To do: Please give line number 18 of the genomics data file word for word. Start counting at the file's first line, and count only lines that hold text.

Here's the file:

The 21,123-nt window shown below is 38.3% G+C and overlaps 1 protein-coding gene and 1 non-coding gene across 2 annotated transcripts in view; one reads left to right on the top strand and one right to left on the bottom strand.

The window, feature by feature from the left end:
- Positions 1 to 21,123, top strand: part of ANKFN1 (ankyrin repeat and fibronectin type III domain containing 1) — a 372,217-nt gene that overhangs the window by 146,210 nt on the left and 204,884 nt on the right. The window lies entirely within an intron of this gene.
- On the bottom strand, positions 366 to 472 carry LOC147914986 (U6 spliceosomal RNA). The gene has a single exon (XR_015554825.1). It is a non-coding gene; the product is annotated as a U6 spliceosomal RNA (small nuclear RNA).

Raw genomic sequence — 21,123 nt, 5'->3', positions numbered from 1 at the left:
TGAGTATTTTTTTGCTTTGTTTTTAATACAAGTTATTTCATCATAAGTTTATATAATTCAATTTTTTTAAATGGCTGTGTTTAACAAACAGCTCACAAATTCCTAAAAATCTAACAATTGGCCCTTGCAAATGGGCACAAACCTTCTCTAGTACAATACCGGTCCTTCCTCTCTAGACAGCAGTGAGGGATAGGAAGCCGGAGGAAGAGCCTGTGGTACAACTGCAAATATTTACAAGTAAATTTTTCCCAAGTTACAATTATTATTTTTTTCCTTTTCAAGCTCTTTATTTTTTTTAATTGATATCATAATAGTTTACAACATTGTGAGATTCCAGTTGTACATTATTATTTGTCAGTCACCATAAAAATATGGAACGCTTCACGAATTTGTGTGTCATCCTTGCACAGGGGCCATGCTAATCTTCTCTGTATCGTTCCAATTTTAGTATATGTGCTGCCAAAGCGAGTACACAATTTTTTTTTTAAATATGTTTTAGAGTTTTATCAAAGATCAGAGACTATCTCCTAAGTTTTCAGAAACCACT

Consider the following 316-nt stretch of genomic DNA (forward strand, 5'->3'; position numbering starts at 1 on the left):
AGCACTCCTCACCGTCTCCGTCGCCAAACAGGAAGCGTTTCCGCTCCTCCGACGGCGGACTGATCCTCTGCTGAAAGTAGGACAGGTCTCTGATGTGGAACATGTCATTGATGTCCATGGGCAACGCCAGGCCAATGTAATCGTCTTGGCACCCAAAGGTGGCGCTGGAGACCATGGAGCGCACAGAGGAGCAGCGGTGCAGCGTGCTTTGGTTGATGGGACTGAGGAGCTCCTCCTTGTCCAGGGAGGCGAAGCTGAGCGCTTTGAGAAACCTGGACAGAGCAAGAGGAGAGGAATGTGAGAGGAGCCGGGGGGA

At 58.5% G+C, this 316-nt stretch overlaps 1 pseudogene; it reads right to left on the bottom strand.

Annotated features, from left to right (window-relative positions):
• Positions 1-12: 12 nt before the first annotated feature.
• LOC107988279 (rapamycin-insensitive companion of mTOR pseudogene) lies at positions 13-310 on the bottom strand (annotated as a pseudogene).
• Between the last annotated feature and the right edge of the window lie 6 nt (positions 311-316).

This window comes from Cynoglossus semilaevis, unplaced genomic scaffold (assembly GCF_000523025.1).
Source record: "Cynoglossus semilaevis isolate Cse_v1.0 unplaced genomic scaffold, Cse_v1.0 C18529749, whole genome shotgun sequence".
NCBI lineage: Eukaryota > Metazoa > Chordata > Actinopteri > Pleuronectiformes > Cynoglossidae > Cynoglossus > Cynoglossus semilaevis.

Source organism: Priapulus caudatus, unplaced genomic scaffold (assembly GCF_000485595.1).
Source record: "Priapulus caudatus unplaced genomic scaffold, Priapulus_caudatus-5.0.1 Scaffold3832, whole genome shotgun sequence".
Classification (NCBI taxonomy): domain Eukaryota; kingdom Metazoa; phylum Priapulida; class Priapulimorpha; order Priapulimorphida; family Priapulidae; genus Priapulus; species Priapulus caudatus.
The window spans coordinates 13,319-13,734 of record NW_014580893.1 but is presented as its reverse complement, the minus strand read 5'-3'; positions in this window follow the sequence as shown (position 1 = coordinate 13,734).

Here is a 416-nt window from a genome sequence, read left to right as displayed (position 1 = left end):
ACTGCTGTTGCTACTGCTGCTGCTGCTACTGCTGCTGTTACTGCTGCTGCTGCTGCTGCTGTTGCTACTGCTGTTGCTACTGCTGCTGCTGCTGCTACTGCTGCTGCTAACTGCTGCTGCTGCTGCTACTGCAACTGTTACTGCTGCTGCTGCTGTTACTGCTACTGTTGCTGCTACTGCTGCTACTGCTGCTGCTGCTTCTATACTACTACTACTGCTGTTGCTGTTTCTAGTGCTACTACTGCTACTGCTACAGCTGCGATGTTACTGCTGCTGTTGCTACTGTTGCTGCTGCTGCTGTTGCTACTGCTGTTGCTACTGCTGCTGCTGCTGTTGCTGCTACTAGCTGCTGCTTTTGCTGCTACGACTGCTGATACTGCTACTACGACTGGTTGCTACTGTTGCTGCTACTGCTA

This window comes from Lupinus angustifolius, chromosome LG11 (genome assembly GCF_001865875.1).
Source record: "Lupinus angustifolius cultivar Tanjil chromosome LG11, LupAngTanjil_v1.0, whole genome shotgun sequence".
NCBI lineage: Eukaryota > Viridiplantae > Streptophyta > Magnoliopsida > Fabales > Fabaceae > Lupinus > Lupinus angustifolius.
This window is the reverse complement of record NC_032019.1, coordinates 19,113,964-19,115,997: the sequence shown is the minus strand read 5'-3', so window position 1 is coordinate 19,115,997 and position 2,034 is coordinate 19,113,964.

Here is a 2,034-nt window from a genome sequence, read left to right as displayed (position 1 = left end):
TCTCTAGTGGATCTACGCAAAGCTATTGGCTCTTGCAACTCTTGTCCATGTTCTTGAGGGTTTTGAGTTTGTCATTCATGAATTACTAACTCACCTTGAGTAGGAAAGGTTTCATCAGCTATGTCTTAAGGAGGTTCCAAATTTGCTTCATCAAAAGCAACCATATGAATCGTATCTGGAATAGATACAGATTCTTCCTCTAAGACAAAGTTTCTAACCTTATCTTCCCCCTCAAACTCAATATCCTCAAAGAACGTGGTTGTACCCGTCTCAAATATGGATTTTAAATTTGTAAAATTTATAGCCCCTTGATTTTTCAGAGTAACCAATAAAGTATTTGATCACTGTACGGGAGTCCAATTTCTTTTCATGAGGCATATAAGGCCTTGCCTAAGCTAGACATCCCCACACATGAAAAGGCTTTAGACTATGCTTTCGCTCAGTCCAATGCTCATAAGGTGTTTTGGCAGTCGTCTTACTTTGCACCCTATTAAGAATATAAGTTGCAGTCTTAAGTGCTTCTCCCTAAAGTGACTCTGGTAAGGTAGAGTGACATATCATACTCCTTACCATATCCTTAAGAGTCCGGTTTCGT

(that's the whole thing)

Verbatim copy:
Source record: "Priapulus caudatus unplaced genomic scaffold, Priapulus_caudatus-5.0.1 Scaffold3832, whole genome shotgun sequence".